The Former Battlegrounds of Belfast, Northern Ireland

Dusk over the old docks of Belfast

Dusk over the old docks of Belfast

The BEAT Carnival and night parade outside Belfast City Hall. Belfast city centre has come alive in recent years, with both locals and tourists returning in droves to experience this great city.

The BEAT Carnival and night parade outside Belfast City Hall. Belfast city centre has come alive in recent years, with both locals and tourists returning in droves to experience this great city.

Belfast Pubs

Traditional pubs in the “Half Bap” area of Belfast. The city is home to some of the most historic and liveliest pubs in Ireland. Grab a “pin’ o’ Arp” and have some craic with the barflies.

DeLorean Belfast

The futuristic DeLorean aka the Back to the Future Car, was built in Belfast in the early 1980’s before the company collapsed. “Time circuits on… Flux Capacitor… fluxing… flllluxxxxiiinnngggg…. Engine running… All right!!!”

You what!! Are you out of your mind?! Jesus Christ you could have been killed!!!” – The reaction of my well travelled friend (he’s gotten as far as Galway) when I told him we walked down the Shankill Road in Belfast in 2013.
For those out of the loop, “the Shankill” is the traditional Loyalist Protestant heartland of Belfast – meaning those who are loyal to the British crown. As a southern Catholic Irishman, it would have been inconceivable for me to walk through the Shankill 20, heck even 15 years ago.

And to be honest, I was bloody terrified. Walking along we heard a van slow down behind us, and literally crawled along and followed us….I didn’t dare look behind and we quickly took the next left turn back towards to the infamous Peaceline. Another few metres and we wouldn’t be kidnapped and tortured!! Hurrah! Thankfully, I made it into the “Green Zone” aka the nationalist Falls Road. Now….for all I know, the van could have been a gang of Loyalist paramilitaries, or a post man…..or a milk man. But alas for me, the fear factor remained!

Many of the remaining Loyalist murals on the Shankill and other areas still contain violent and militant images.....

Many of the remaining Loyalist murals still contain violent and militant images.

Falls Road Murals

In comparion, on the Falls Road, the nationalist murals portray Irish culture, remember international revelutionaries and focus on human rights. Above is Bobby Sands, the famous 1981 IRA hunger strikers.

….Whereas on the Falls Road, the nationalist murals are a lot softer…. they portray Irish culture, commemorate international revolutionaries and focus on human rights in Palestine, South America, and around the world. Above is Bobby Sands, the famous 1981 IRA hunger striker.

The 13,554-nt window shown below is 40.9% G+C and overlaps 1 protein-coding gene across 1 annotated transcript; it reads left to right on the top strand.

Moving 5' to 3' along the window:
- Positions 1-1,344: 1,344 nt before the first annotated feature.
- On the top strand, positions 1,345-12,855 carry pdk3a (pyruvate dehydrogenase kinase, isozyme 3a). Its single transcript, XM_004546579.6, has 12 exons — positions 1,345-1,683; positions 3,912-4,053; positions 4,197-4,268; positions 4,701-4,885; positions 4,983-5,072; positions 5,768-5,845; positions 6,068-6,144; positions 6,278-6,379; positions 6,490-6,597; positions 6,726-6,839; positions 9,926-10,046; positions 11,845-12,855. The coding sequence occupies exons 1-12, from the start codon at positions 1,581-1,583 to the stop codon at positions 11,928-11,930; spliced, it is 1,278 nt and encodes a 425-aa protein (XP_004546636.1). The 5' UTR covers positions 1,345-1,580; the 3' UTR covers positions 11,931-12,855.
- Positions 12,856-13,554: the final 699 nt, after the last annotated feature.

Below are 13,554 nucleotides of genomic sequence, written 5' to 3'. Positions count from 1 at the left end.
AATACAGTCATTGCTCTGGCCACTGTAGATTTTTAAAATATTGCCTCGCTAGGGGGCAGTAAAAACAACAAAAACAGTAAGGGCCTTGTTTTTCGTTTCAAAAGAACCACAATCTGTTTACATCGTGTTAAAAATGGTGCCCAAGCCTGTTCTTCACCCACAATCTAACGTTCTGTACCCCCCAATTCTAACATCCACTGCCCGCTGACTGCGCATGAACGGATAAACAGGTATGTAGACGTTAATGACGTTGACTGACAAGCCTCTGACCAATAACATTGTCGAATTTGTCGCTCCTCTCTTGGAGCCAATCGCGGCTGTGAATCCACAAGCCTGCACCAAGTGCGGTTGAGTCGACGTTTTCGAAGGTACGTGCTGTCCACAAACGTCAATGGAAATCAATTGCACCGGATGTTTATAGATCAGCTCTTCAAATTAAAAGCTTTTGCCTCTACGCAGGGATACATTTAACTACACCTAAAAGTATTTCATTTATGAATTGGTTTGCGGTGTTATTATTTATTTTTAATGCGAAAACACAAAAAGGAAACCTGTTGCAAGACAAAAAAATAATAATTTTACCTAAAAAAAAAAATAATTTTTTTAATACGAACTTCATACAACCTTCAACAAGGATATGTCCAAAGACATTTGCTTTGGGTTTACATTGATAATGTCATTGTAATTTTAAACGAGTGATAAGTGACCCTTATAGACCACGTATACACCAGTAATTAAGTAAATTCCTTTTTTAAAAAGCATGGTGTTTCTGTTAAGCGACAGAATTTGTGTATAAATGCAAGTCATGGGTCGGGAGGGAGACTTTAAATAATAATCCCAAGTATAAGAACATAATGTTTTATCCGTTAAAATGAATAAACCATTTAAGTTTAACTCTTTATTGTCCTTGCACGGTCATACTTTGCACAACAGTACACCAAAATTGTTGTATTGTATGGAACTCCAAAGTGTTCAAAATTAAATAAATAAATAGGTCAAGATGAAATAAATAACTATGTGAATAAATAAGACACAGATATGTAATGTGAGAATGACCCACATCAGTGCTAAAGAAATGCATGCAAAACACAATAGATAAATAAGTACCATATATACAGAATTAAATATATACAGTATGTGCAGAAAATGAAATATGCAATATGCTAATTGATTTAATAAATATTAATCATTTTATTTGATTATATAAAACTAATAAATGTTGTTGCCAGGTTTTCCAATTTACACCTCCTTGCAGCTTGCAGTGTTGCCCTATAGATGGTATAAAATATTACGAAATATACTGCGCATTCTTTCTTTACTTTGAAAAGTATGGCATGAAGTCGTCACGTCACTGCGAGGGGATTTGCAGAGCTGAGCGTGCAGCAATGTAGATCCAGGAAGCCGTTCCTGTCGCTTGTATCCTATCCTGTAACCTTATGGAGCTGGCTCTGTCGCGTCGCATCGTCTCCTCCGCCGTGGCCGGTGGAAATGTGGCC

Belfast protest

Belfast City Hall – at the time we were visiting, a decision was made to only fly the Union Jack over City Hall on certain days, rather than all year round. This sparked widespread protests  and riots in the city.

Despite my instilled fear of the Shankill, Belfast today has come on leaps and bounds since the dark days of the Troubles. The city is fast becoming one of the most popular weekend breaks in the UK and Ireland, with new direct flights from across Europe and further afield. The filming of Game of Thrones and other popular TV productions has provided another unexpected boost to tourism numbers.

The Big Fish, along the River Lagan. It's ummmm, just a big fish really!!

The Big Fish, along the River Lagan. It’s ummmm, just a big fish really!!

The Winter view from Victoria Shopping centre.

The chilly winter view over the domes and spires of the city towards the Belfast hills. Thousands camped in the cold hills in 1941 as the German Luftwaffe blitzed Belfast during World War II.

Colours

The MAC venue is nestled within the old pubs of the Cathedral district. It’s a new world class arts venue, featuring exhibitions from local and international artists alongside theatre from around the world.

The compact city centre, dominated by the grand City Hall, is easily explored by foot. Find your bearings by taking in the sweeping panoramic views at the iconic Dome in the newly built Victorian Square shopping centre. Expert guides will point out historic Belfast symbols such as the Harland & Wolff shipyards, Divis Hill and the Albert Clock. Best of all, the guides provide all of this for free! And don’t forget to take a #domeselfie and post it to the Dome Instagram page, with a chance to win spot prizes….. Get poutingkids!!

Samsun and Goliath, the massive cranes of the Harland and Wolff shipyards. This is where the Titanic was built between 1909 - 1912. The ship to be built was in 2003 and since then they manufacture wind turbines for offshort wind farms.

Samsun and Goliath, the massive cranes of the Harland and Wolff shipyards. This is where the Titanic was built between 1909 – 1912. The ship to be built here was in 2003, since then they manufacture wind turbines for offshore wind farms.

Titanic Belfast Museum

Titanic Museum

In 1912, the Titanic set sail from Belfast. It took 3 years for the ship to be built at the Harland & Wolff shipping docks. With a month, it would lie at the bottom of the Atlantic Ocean. The Titanic Museum pays tribute to this magnificent vessel, it passengers and its crew.

The redeveloped Titanic Quarter is home to the Titanic Museum, a striking building that has the appearance of a great ship steaming through the old dockyards of Belfast. 2012 marked the 100th anniversary of the launch (and sinking) of the Titanic, and Belfast is surely the only city in the world that pays homage to a vessel that sank with the loss of 1,500 lives.

Nonetheless, it’s a fascinating museum, echoing the golden days of passenger cruise liners going back and froth across the Atlantic Ocean to the New World. Game of Thrones, the hit TV series, is filmed close by in a massive TV studio, so keep your eye out for Jon Snow and HODOOOORRRRR!

Albert Square clock, Belfasts version of the Leaning Tower of Pisa

Albert Square clock, Belfasts version of the Leaning Tower of Pisa

Peaceline belfast

The main Belfast Peaceline stretches between the Catholic Falls Road and the Protestant Shankill Road. This isn’t the only in Belfast, there are close 50 throughout the city. Considering the Berlin Wall fell over 25 years ago, tourists are shocked to see division like this still exist in Europe today.

Peaceline Barrier

A road barrier separating Loyalist and Nationalist areas in West Belfast. The Northern Irish government has committed to the removal of peacelines by 2023. However, a poll showed that 69% of residents were in favour of keeping the walls as a means of safety and security.

A Black Taxi tour is the best way to learn about The Troubles – the civil strife that affected Northern Ireland between the late 1960’s – 1990’s. There are still pockets of disorder today, but nothing compared to back then and the majority of the population shun violence.